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Google doubles down on program to score the security risk of open source software

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Google and the Open Source Security Foundation (OpenSSF) have announced a major update to Scorecards, an automated security tool that produces a “risk score” for open source projects based on a multi-criteria evaluation.

The OpenSSF launched the Scorecards project last fall in a bid to evaluate and identify the security weaknesses in open source projects.

“Today, in collaboration with the Open Source Security Foundation community, we are announcing Scorecards v2. We have added new security checks, scaled up the number of projects being scored, and made this data easily accessible for analysis,” wrote members of the Google Open Source Security Team in a blog post.

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According to Google, the Scorecards project has evaluated security criteria for over 50,000 open source projects to date. In fact, this data is used by the recently announced Google Open Source Insights project and is also showcased as part of the OpenSSF Security Metrics project.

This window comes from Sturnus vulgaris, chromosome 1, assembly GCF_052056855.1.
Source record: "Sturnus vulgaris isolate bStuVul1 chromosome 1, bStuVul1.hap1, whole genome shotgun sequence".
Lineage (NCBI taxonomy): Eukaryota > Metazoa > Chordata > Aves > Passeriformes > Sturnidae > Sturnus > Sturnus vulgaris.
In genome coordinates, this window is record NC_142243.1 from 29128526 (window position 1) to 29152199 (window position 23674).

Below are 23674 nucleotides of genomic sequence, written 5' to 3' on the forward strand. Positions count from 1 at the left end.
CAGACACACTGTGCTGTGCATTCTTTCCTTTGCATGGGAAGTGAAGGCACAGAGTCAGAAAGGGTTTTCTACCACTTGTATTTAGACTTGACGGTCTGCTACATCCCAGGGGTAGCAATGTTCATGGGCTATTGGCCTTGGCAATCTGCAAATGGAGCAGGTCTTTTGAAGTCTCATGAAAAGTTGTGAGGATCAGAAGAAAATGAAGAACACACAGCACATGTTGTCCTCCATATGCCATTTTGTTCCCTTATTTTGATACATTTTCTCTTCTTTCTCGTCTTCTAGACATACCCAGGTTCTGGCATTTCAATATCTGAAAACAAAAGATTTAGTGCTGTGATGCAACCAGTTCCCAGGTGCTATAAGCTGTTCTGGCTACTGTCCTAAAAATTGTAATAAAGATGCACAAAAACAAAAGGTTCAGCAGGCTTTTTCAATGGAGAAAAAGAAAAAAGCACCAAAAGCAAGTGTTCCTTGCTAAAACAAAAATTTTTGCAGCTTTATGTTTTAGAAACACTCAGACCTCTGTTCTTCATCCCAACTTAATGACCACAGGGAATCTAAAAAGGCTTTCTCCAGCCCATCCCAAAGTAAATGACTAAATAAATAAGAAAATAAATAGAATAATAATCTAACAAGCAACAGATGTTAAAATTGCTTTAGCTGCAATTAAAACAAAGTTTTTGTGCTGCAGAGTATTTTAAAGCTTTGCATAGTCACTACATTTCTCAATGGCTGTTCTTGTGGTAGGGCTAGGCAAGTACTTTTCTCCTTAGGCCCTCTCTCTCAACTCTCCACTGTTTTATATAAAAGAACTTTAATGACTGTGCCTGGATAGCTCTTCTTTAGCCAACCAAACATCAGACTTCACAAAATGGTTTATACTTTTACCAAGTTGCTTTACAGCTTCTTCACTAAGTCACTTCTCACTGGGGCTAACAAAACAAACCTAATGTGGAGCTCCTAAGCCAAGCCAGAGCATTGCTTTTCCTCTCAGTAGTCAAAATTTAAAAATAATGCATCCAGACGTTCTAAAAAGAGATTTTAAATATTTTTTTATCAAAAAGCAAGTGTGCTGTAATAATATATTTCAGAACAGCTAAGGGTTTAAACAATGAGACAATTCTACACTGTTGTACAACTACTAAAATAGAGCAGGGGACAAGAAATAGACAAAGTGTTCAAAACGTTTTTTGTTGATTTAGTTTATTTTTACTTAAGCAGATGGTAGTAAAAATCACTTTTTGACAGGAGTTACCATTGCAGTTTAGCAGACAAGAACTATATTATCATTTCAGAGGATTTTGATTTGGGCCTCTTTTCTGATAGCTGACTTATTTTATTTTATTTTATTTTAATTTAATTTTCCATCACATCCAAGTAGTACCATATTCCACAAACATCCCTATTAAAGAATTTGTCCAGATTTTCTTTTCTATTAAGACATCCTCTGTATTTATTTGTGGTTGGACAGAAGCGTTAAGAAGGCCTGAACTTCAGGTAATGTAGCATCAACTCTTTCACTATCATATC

New features

With the increased dependency on open source software, the Scorecards project was conceptualized to help reduce the effort required to maintain sanitized software supply chains.

To that end, several new checks have been added following the Know, Prevent, Fix framework Google proposed earlier this year.

Scorecards v2 can now verify whether a project enforces mandatory security reviews from other developers before committing the code. The new version of the tool also has checks to detect if a project uses Fuzzing and SAST tools as part of their CI/CD system, since these can be used to catch bugs early in the development lifecycle.

As they run through the new features in Scorecard v2, the Google developers note that the tools’ Token-Permissions prevention check now verifies that the GitHub workflows follow the principle of least privilege by making GitHub tokens read-only by default.

Vulnerabilities in open source projects pose a great security threat for all businesses according to a recent survey, and Scorecards v2 will help flag any issues before software is taken up as a dependency.

Mayank Sharma

With almost two decades of writing and reporting on Linux, Mayank Sharma would like everyone to think he’s TechRadar Pro’s expert on the topic. Of course, he’s just as interested in other computing topics, particularly cybersecurity, cloud, containers, and coding.